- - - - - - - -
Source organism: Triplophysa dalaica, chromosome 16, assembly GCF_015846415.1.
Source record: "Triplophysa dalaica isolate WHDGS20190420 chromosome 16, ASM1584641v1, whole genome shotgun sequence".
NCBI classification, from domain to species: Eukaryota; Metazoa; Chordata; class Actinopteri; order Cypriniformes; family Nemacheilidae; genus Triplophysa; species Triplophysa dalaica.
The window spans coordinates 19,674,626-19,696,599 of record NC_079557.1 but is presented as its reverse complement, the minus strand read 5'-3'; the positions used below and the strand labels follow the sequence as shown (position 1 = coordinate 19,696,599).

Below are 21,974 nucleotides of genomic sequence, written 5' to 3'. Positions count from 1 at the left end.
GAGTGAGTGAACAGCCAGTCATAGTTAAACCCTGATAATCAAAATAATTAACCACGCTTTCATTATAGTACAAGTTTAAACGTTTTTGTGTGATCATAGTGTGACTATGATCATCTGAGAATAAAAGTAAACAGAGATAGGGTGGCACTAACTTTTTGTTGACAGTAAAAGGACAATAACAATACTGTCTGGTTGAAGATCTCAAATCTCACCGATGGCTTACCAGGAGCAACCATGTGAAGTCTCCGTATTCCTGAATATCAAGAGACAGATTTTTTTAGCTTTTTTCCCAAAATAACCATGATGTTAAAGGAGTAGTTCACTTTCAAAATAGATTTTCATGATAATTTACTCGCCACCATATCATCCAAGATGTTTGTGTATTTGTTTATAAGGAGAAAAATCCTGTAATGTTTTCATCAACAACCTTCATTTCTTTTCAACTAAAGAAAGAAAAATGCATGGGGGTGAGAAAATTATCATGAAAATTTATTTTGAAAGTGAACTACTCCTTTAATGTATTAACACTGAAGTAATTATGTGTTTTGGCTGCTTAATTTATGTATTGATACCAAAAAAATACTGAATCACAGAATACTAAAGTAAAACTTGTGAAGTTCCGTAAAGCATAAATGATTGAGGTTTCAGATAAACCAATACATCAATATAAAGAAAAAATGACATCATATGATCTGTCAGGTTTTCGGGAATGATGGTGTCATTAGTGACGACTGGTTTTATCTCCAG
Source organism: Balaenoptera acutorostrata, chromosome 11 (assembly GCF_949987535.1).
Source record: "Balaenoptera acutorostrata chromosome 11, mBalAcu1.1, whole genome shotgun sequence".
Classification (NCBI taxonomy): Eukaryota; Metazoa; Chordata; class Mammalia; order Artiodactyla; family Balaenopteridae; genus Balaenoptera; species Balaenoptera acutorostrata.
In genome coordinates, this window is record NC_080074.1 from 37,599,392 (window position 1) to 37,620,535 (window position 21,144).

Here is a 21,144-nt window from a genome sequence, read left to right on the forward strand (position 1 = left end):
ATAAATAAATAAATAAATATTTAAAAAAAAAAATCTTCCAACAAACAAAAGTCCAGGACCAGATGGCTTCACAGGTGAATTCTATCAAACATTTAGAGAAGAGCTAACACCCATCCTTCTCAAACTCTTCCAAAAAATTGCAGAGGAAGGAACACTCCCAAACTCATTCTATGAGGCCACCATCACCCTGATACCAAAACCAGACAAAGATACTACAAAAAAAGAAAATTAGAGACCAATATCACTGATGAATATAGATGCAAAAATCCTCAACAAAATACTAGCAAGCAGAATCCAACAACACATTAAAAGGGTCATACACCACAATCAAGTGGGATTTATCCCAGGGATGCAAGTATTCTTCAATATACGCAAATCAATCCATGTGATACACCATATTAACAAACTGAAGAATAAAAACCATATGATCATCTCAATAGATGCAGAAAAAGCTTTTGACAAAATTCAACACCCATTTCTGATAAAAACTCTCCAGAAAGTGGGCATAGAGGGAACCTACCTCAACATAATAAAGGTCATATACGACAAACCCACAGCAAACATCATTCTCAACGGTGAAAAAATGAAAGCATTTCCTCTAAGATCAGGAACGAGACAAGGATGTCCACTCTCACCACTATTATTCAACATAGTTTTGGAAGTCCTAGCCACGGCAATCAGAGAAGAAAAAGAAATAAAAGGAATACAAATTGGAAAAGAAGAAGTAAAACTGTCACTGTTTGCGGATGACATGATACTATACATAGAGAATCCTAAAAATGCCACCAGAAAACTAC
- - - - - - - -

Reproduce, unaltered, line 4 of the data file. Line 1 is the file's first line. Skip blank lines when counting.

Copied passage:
The window spans coordinates 19,674,626-19,696,599 of record NC_079557.1 but is presented as its reverse complement, the minus strand read 5'-3'; the positions used below and the strand labels follow the sequence as shown (position 1 = coordinate 19,696,599).